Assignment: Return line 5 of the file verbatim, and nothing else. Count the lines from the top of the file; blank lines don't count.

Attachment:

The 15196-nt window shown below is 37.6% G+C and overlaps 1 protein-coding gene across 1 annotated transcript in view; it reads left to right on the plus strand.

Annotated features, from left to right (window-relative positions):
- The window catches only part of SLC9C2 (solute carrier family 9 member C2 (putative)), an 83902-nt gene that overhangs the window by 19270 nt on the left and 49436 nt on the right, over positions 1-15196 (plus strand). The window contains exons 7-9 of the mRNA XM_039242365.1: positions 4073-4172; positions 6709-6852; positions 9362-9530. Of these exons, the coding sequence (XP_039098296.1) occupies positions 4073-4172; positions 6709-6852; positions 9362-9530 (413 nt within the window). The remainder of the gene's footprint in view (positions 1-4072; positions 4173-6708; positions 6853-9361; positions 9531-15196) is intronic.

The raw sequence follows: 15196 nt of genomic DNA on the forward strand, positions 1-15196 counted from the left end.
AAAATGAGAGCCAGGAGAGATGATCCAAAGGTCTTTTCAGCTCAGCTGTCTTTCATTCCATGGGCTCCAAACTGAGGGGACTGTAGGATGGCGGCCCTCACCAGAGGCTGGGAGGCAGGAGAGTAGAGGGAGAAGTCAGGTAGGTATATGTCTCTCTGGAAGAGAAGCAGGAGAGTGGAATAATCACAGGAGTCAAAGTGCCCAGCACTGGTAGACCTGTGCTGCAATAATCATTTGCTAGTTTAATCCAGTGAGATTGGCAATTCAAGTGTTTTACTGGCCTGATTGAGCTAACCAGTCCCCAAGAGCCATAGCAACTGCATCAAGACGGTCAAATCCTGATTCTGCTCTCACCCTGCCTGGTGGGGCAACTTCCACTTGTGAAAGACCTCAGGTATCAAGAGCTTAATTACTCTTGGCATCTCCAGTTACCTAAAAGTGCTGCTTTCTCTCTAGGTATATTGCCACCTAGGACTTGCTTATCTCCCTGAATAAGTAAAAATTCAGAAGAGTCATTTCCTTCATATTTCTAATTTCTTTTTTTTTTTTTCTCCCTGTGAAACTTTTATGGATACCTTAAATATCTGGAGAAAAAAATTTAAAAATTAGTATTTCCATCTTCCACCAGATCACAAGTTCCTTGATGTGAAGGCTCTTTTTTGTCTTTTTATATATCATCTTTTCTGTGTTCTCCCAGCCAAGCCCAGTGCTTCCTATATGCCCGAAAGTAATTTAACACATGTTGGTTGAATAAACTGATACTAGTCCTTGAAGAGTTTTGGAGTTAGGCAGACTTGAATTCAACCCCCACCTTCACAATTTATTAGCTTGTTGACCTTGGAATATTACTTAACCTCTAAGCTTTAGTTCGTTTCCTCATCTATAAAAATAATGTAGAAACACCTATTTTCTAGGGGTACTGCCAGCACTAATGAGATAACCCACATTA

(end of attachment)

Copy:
AAAATGAGAGCCAGGAGAGATGATCCAAAGGTCTTTTCAGCTCAGCTGTCTTTCATTCCATGGGCTCCAAACTGAGGGGACTGTAGGATGGCGGCCCTCACCAGAGGCTGGGAGGCAGGAGAGTAGAGGGAGAAGTCAGGTAGGTATATGTCTCTCTGGAAGAGAAGCAGGAGAGTGGAATAATCACAGGAGTCAAAGTGCCCAGCACTGGTAGACCTGTGCTGCAATAATCATTTGCTAGTTTAATCCAGTGAGATTGGCAATTCAAGTGTTTTACTGGCCTGATTGAGCTAACCAGTCCCCAAGAGCCATAGCAACTGCATCAAGACGGTCAAATCCTGATTCTGCTCTCACCCTGCCTGGTGGGGCAACTTCCACTTGTGAAAGACCTCAGGTATCAAGAGCTTAATTACTCTTGGCATCTCCAGTTACCTAAAAGTGCTGCTTTCTCTCTAGGTATATTGCCACCTAGGACTTGCTTATCTCCCTGAATAAGTAAAAATTCAGAAGAGTCATTTCCTTCATATTTCTAATTTCTTTTTTTTTTTTTCTCCCTGTGAAACTTTTATGGATACCTTAAATATCTGGAGAAAAAAATTTAAAAATTAGTATTTCCATCTTCCACCAGATCACAAGTTCCTTGATGTGAAGGCTCTTTTTTGTCTTTTTATATATCATCTTTTCTGTGTTCTCCCAGCCAAGCCCAGTGCTTCCTATATGCCCGAAAGTAATTTAACACATGTTGGTTGAATAAACTGATACTAGTCCTTGAAGAGTTTTGGAGTTAGGCAGACTTGAATTCAACCCCCACCTTCACAATTTATTAGCTTGTTGACCTTGGAATATTACTTAACCTCTAAGCTTTAGTTCGTTTCCTCATCTATAAAAATAATGTAGAAACACCTATTTTCTAGGGGTACTGCCAGCACTAATGAGATAACCCACATTA